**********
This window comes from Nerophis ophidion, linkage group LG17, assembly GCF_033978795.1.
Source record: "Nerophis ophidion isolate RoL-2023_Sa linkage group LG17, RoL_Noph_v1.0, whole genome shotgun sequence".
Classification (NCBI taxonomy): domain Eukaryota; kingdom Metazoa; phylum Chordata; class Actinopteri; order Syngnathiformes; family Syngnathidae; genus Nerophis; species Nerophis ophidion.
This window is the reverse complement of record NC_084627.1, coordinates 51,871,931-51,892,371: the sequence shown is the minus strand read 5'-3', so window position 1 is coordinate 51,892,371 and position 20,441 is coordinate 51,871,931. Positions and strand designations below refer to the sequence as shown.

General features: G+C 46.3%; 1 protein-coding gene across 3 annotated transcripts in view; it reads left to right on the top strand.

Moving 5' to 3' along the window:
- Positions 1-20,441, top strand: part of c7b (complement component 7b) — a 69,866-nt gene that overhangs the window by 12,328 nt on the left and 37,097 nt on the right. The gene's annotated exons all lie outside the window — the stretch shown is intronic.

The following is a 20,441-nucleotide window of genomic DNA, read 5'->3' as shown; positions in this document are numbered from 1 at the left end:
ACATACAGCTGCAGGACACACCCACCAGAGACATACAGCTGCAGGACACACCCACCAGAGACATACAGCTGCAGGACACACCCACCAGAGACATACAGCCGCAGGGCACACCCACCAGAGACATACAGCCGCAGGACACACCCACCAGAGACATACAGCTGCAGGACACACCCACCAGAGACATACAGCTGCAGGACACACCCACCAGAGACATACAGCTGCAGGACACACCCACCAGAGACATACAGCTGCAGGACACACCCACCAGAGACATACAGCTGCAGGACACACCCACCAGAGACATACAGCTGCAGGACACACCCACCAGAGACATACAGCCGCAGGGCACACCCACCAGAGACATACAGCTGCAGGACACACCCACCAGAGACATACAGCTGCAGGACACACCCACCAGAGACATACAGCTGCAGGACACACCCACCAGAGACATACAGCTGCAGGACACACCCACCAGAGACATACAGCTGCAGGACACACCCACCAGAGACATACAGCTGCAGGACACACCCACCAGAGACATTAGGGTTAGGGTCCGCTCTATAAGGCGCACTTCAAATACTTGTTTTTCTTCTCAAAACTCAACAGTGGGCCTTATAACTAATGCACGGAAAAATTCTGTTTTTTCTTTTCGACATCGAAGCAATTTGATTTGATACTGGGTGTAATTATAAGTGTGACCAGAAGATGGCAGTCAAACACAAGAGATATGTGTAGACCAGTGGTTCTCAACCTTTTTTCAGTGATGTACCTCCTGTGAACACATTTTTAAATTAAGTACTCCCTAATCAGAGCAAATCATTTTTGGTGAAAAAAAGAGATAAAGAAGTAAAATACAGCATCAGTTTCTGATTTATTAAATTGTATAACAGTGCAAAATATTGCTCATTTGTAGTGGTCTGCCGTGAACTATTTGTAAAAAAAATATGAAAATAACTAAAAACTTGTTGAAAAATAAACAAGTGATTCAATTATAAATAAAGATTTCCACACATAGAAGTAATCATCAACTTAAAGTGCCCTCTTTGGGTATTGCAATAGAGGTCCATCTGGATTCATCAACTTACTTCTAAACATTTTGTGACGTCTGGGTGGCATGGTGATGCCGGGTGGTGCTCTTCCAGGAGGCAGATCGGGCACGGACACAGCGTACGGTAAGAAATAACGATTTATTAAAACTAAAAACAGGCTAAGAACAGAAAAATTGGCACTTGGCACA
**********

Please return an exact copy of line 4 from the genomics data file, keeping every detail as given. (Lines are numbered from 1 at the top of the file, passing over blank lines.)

This window is the reverse complement of record NC_084627.1, coordinates 51,871,931-51,892,371: the sequence shown is the minus strand read 5'-3', so window position 1 is coordinate 51,892,371 and position 20,441 is coordinate 51,871,931. Positions and strand designations below refer to the sequence as shown.